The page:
On our last day in Istanbul, we finally made it inside the famous Hagia Sophia. Prior to planning this trip, this famous building (once a church, then a mosque, now a museum) was one of the few tourist sites that I knew about in Istanbul. It was absolutely clogged with tourists. Because of this, and perhaps because it is no longer used as a house of worship, Hagia Sophia lacked – for me – the serenity of the mosques we had visited in the previous days. Hagia Sophia was also undergoing some interior renovation, which probably contributed to my feeling underwhelmed by it. I felt like I became a tourist automaton – shuffling from view to view, pointing my camera where others were pointing their cameras.
There were several mausoleums for sultans’ families on the grounds of Hagia Sophia. We were much more taken by these tiny architectural beauties.
After this visit, we crossed the Golden Horn to the New District, taking the Tunel Funicular up to Istiklal Street, a pedestrian and tram thoroughfare that was lined with major retail stores, a couple of churches, some consulates, and an elite and grand high school. We stopped in a few shops and also at a century-old Catholic church (brand-new by Istanbul standards).
Our last stop in the New District – before backtracking the way we came – was Taksim Square and the Republic Monument. The Monument depicts Ataturk, the father of modern Turkey, as a military hero on one side and as Turkey’s first president on the other. We had read about Taksim Square’s historic role as a location of rallies and also read of the violence there on May 1, 1977 that had led to the deaths of over 30 people (the exact number is disputed). The day we were there, it had just the normal foot traffic of a significant site in a busy city. As of today, of course, Taksim Square has returned to the international headlines. I don’t have to have visited a place to feel concern for the people who live there, but my visit to Istanbul has definitely added an extra layer to that concern.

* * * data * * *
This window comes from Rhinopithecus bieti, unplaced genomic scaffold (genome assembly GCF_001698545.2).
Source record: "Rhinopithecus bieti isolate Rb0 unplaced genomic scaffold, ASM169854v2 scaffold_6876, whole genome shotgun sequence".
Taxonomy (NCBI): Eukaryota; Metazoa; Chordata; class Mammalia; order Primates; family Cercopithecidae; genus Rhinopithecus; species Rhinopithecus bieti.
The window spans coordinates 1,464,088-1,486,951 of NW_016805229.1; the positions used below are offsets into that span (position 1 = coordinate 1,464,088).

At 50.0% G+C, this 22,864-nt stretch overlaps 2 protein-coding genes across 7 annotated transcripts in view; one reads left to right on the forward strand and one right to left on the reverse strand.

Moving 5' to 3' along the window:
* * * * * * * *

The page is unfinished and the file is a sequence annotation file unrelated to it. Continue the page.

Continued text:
After lunch at a waffle bar, we went back to the hostel to gather our things, and then took our last ferry ride across the Bosphorus. We sat at tables in the below decks with other passengers. An older man sitting across from us asked where we were from. When we said we were from the United States, he showed us the front page of his newspaper; it showed a water cannon blasting Turkish protesters. In his limited English vocabulary (still better than our small collection of Turkish words), he tried to express his feelings about the state of Turkey’s democracy. We could only respond inadequately with sympathetic looks, and he concluded by saying “thank you, thank you.” He was quiet for a bit and then repeated to us “Turkey – no democracy”, and then stopped again with a “thank you.”
The trip by public transport to the airport was long, but we finally made it. Our flight to Amman was shared with a sizable group of Americans on a Holy Land tour. From the Amman airport, we took a cab to the nearby town of Madaba, which was to be our home base for the Jordan trip.